ECONtribute invites to the “Markets & Values” ECONtribute Summer Workshop 2022. This workshop brings together both senior experts as well as promising young researchers from all over the world to network and present new ideas and novel evidence on economic approaches to autonomy and paternalism.
People can and sometimes are forced to delegate decisions to others, including machines. Yet, research in economics is only beginning to understand what “giving away” decisions or decision rights means for people (for those who give away and those who are given these rights). In some situations, people pay to make a decision themselves. In others, people seem to enjoy not having to make a decision. To willingly give away decision rights requires trust in the receiver, be it another person, an institution, or an AI. What are the cognitive, affective, and motivational mechanisms that shape this trust? When designing the decision environment, what is the right degree of paternalism? Should paternalism primarily be used to strengthen the autonomy of the individual? When making decisions for others, the question arises in how far people enjoy this power, how this might influence their decisions, whether they want to keep the freedom of the delegee or act paternalistically, and how much these decisions are in the best interest of others. When delegating, it is typically assumed that responsibility is shared. But how does this shared responsibility affect people’s decisions and how are their outcomes viewed by others? Do people exploit delegation or decision authority for selfish reasons? What role do levels of hierarchy within organizations play for the exploitation of delegation? How can “shared responsibility” be modelled and empirically assessed? What role do new technologies (such as algorithms) play for questions of autonomy and decision rights? We are particularly interested in questions that touch upon morally relevant choices and on how these questions interact with markets.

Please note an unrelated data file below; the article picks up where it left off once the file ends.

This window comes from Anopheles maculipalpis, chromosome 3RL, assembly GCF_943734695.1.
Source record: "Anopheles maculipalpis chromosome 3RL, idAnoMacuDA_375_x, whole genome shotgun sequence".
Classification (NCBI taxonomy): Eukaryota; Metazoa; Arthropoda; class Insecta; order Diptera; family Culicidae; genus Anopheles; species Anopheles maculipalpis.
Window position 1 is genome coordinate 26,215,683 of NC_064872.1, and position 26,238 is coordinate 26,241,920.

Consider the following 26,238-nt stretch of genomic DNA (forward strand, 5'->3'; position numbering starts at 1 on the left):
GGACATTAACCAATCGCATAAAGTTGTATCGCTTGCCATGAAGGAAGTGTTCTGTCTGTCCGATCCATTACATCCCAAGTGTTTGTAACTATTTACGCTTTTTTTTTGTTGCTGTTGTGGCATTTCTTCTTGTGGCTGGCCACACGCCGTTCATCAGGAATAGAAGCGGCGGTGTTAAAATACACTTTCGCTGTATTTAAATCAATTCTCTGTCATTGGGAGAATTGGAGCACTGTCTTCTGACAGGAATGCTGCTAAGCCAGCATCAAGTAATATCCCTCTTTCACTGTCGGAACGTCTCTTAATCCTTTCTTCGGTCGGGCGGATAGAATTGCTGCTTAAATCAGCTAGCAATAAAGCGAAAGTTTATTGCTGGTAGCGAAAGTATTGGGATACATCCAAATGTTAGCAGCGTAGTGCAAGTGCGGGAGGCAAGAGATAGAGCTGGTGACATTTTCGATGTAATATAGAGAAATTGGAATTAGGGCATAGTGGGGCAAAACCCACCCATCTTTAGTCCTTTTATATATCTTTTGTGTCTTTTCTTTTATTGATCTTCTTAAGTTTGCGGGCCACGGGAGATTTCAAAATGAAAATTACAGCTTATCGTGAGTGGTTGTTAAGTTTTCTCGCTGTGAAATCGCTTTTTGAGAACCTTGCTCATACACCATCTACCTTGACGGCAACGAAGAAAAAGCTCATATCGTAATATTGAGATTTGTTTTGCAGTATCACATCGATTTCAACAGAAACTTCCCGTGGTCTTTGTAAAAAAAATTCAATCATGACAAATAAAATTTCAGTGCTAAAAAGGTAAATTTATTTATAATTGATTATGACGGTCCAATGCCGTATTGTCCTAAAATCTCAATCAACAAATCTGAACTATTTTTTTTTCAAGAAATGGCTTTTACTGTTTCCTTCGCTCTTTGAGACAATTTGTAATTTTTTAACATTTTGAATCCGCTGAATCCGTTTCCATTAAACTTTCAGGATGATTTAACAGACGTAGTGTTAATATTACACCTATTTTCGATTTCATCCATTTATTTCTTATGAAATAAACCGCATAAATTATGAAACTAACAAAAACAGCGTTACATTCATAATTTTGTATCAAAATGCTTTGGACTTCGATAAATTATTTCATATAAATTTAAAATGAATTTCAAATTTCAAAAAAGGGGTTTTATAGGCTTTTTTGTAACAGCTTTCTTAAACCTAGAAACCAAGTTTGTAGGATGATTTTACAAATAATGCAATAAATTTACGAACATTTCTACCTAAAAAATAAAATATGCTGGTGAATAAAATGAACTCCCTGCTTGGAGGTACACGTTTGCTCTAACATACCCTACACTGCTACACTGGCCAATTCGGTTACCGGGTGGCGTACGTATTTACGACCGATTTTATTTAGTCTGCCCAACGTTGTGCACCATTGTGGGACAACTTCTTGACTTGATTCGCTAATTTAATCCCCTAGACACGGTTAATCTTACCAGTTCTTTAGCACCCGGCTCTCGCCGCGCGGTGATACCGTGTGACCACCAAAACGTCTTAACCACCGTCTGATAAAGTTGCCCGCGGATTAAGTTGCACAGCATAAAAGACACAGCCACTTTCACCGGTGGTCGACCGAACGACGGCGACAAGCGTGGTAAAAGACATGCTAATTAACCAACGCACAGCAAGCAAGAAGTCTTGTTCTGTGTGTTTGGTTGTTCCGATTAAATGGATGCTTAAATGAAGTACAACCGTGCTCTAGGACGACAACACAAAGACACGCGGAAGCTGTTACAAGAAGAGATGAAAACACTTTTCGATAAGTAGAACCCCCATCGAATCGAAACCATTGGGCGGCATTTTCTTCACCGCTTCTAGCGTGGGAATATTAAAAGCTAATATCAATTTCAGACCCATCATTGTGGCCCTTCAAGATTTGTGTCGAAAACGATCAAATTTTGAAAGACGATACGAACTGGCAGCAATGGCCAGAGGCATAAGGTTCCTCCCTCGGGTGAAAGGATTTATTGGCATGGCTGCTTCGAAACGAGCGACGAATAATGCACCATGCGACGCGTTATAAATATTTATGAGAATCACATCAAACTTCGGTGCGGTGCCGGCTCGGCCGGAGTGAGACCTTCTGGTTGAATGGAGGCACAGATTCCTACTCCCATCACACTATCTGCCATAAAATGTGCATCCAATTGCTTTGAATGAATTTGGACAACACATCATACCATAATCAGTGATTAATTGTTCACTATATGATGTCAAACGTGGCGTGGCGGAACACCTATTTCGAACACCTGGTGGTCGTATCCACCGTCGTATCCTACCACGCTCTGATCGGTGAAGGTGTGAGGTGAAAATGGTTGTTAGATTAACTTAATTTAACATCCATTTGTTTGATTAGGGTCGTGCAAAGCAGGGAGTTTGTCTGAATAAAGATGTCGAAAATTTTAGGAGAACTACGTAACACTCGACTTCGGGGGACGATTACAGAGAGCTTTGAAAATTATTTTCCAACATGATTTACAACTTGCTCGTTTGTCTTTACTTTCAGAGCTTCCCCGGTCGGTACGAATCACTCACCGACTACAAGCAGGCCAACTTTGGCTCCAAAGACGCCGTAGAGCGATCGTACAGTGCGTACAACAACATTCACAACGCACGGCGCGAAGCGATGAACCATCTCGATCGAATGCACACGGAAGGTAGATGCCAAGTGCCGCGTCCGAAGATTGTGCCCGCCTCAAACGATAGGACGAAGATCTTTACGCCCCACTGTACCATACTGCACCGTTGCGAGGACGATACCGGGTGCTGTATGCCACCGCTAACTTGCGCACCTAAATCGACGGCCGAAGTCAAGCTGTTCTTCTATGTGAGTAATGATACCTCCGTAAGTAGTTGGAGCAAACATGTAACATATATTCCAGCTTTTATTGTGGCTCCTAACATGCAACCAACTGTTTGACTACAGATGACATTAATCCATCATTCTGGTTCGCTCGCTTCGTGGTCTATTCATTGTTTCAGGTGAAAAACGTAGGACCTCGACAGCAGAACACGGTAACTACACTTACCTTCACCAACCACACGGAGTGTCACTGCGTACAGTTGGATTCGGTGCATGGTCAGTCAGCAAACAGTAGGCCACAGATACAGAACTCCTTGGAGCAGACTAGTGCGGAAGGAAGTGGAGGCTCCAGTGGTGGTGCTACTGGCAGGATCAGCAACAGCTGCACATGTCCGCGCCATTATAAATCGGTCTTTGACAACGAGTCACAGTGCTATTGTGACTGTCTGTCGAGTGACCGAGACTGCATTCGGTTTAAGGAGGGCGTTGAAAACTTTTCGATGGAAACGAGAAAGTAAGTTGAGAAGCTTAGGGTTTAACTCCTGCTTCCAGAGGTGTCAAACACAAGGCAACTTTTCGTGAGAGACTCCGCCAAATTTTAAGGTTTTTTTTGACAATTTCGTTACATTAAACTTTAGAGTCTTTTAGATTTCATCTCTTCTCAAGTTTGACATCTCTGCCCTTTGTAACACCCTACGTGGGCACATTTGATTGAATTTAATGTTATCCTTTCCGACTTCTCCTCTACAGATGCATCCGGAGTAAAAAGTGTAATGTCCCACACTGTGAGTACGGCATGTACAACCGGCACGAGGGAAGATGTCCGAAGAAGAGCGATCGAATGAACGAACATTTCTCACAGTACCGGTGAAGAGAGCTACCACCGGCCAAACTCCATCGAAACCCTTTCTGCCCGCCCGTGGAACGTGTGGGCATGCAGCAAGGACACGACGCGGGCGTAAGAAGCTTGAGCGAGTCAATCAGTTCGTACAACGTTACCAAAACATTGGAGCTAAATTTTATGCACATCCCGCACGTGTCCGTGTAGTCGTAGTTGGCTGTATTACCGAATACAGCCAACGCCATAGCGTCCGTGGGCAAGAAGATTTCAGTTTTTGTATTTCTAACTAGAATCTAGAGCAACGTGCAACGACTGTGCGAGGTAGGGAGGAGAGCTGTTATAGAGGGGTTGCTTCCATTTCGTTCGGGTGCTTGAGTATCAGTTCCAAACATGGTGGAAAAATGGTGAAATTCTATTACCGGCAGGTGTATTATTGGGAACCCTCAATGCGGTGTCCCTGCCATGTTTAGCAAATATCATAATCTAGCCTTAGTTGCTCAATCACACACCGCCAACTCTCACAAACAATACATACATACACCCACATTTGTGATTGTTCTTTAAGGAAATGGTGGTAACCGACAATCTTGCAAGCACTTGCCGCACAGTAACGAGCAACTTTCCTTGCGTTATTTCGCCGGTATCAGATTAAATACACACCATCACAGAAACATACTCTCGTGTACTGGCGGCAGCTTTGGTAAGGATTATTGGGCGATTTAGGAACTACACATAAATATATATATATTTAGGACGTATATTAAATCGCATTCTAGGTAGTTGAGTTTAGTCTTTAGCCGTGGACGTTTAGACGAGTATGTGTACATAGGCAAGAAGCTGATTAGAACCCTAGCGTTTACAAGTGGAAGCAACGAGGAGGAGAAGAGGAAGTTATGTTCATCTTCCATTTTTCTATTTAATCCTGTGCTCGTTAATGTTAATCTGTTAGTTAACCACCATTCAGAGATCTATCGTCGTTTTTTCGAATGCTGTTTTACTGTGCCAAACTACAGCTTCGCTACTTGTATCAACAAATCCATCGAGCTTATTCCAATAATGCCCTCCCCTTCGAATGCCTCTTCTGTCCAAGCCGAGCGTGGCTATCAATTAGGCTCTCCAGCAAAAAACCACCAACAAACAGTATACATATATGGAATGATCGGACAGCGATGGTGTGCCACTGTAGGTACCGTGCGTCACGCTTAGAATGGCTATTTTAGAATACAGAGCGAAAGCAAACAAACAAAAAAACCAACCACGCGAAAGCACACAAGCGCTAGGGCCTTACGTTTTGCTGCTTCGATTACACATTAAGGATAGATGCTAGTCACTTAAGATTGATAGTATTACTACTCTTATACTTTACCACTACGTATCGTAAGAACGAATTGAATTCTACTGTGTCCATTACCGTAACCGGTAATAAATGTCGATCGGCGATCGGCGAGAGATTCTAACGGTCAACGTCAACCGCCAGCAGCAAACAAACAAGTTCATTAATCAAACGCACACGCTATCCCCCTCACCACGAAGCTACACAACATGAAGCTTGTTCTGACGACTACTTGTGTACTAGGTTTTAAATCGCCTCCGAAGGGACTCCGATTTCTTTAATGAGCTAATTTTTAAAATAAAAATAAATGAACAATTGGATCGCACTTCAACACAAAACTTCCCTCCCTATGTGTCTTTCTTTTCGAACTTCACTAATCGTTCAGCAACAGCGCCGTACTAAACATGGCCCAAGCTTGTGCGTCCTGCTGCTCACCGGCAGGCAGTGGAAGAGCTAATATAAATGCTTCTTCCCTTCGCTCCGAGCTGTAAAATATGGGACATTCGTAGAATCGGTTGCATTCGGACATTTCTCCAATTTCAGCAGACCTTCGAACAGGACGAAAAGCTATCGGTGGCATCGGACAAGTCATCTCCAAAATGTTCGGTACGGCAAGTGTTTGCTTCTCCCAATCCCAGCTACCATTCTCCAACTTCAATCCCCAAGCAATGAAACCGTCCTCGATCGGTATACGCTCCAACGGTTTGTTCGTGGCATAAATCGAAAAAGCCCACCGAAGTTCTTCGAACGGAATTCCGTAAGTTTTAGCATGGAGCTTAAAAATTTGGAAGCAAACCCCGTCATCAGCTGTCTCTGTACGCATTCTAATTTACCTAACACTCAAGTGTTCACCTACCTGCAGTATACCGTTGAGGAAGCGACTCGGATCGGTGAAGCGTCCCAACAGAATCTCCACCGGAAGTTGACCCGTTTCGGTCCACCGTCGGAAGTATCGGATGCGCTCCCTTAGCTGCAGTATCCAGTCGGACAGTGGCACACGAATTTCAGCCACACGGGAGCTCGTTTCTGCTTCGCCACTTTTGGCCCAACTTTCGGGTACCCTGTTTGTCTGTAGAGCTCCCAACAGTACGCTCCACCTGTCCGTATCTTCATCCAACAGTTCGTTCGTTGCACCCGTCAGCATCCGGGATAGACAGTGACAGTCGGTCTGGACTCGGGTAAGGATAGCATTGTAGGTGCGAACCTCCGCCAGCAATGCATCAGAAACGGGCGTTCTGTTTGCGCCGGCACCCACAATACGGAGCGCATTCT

by Oriana Bandiera (London School of Economics) and B. Douglas Bernheim (Stanford University).
The workshop will take place virtually (via Zoom) from June 27-29, 2022 between 2pm and 8pm CET (8am and 2pm EST).
The notifications of acceptance have been sent out. Registration for participants without a presentation is now open.
We plan to have 16-18 non-parallel live presentations of about 30 minutes plus a session of live blitz talks (5 min). There will be no participation fee.